World rushes to crack secret WWII code
People from around the world, from schoolchildren to war veterans, are trying to crack a World War II message found tied to the leg of a dead pigeon.
The code, handwritten on a small sheet of paper headed Pigeon Service, was found in a small red canister attached to the bird’s skeleton up a chimney at a house in Bletchingley, Surrey.
Experts from the UK intelligence agency Government Communications Headquarters (GCHQ) have said the message, which has 27 five-letter code groups, is impossible to crack without its codebook.
They were also left stumped by missing details, such as the date of the message and the identities of the sender, ‘Sjt W Stot’, and the recipient, ‘X02’.
A spokesman said yesterday: “We have had about 50 people getting in touch since our request for help was published yesterday, mainly by e-mail but also some phone calls.
“They have been of varying ages, from school kids to people who were alive in the war. There have been men and women, and not just from the UK – from Holland and the US too. They’re approaching it from different angles, but no one has come through with a solution, saying this is what it definitely means, so the quest continues. It’s still early days.”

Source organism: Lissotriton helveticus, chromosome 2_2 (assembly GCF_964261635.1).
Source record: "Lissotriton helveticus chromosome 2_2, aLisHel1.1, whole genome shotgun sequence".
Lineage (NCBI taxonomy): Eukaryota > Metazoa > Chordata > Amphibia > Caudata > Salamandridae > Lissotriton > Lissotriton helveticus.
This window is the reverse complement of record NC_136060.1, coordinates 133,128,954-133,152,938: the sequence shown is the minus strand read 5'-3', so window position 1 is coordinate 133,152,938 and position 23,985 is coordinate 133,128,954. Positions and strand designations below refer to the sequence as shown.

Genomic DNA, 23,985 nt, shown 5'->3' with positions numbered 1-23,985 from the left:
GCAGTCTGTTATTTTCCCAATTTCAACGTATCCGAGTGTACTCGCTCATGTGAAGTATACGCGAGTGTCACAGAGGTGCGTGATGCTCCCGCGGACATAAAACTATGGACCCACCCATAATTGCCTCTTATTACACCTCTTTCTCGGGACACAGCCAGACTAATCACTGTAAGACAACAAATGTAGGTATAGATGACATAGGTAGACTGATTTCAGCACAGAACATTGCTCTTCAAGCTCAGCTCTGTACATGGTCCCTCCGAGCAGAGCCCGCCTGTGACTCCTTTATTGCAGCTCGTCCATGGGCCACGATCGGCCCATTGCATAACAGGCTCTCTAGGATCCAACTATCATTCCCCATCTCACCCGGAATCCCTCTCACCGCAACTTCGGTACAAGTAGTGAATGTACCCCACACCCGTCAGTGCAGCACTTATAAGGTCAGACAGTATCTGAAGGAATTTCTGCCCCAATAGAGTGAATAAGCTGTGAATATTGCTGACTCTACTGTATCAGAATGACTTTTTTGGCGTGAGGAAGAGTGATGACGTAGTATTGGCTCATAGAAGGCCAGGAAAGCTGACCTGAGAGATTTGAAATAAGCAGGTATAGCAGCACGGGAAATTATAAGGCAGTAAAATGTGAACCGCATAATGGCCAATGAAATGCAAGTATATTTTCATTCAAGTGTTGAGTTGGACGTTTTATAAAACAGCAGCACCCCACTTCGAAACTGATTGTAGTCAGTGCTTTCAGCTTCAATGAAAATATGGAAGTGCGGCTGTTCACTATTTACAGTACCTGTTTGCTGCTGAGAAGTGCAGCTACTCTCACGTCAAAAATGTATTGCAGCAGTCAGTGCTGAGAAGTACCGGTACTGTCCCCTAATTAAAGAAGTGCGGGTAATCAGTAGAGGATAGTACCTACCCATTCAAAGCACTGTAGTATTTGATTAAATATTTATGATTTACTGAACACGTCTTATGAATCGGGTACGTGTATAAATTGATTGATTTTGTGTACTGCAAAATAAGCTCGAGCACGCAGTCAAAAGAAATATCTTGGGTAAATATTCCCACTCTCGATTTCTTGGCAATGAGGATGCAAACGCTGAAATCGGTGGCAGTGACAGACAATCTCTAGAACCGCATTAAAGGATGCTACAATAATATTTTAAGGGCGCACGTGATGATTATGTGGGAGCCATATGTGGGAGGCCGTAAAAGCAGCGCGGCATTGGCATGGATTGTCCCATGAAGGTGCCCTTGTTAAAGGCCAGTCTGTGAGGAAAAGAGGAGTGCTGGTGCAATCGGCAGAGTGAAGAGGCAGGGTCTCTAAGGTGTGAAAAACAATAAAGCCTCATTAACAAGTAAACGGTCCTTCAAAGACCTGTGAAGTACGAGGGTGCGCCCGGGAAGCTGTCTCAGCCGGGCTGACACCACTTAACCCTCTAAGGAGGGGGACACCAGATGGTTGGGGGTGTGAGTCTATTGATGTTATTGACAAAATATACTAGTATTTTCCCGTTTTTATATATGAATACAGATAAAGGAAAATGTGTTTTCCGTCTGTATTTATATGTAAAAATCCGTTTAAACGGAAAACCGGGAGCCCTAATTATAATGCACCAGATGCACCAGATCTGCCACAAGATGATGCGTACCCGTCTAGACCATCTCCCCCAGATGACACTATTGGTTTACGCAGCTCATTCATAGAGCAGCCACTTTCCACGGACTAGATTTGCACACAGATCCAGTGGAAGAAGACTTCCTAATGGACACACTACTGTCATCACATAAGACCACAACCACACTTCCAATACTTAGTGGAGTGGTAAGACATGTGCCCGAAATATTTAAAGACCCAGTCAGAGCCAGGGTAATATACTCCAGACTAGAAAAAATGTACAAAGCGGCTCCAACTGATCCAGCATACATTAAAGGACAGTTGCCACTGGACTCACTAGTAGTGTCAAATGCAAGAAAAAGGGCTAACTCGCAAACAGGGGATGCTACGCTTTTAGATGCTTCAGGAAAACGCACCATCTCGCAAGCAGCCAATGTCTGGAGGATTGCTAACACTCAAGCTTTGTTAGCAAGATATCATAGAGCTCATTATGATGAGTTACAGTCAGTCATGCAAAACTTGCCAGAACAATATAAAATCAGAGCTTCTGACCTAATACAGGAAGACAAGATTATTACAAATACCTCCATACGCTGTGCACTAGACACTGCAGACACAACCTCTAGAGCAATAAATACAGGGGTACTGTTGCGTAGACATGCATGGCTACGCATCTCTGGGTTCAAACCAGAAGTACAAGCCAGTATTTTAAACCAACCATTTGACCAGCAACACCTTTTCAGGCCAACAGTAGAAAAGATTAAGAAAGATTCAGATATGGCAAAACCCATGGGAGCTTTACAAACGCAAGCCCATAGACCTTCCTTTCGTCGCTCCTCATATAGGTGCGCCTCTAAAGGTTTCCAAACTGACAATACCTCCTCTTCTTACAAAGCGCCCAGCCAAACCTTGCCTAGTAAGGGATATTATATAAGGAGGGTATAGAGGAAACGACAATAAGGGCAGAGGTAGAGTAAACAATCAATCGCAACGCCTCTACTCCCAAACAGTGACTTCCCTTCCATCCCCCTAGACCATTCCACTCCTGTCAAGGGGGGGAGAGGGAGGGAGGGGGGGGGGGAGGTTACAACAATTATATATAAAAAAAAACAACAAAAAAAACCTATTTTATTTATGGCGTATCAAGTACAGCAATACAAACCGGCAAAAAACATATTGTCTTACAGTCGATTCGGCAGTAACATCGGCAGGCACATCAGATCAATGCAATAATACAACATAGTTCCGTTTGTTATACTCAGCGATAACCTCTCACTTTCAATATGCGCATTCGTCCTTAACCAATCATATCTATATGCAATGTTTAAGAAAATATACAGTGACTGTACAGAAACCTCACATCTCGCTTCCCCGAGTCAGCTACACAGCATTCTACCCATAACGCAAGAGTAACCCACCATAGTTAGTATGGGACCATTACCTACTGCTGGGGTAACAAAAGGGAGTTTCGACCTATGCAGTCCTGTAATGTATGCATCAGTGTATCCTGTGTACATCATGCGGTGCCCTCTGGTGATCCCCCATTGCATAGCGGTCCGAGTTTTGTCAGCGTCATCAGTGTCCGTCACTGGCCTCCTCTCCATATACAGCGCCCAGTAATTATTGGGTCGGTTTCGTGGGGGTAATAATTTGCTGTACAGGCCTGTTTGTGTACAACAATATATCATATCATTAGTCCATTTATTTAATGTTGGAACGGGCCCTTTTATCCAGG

Historians believe the bird may have been dispatched from Nazi-occupied France on June 6, 1944, during the D-Day invasions.
Because of Churchill’s radio blackout, homing pigeons were taken on the mission and released by allied forces to inform military chiefs in England how it was going.
Unlike other carrier pigeon messages, though, the one found by David Martin as he ripped out a fireplace while renovating his home is written entirelyin code.
World War II experts suspect the bird was destined for the top secret Bletchley Park, which is just 130 kilometres from Martin’s home. During the war, codebreakers worked there round the clock in top secret – deciphering Nazi codes, including Enigma.
Military pigeons were dropped behind enemy lines from bombers, whereupon resistance fighters picked them up, before releasing them homeward bound with top secret messages.
It is thought the destination X02 may have been Bomber Command.
The enigmatic Bletchley Park
• Bletchley Park, an estate located in the town of Bletchley, in Buckinghamshire, England, was the site of the UK’s main decryption establishment, the Government Code and Cypher School (GC&CS) during World War II.
• The ciphers and codes of several Axis countries were decrypted here, most importantly, the ciphers generated by the German Enigma and Lorenz machines. It also housed Station X, a secret radio intercept station, for a short while.
• Station X, London Signals Intelligence Centre and Government Communications Headquarters (GCHQ) were all cover names that were used during the war, and the latter was adopted for the successor peacetime organisation that still bears this name.
• The high-level intelligence produced at Bletchley Park, codenamed Ultra, provided crucial assistance to the Allied war effort.
• Sir Harry Hinsley, a Bletchley veteran and the official historian of British Intelligence during World War II, said that Ultra shortened the war by two to four years and that the outcome of the war would have been uncertain without it.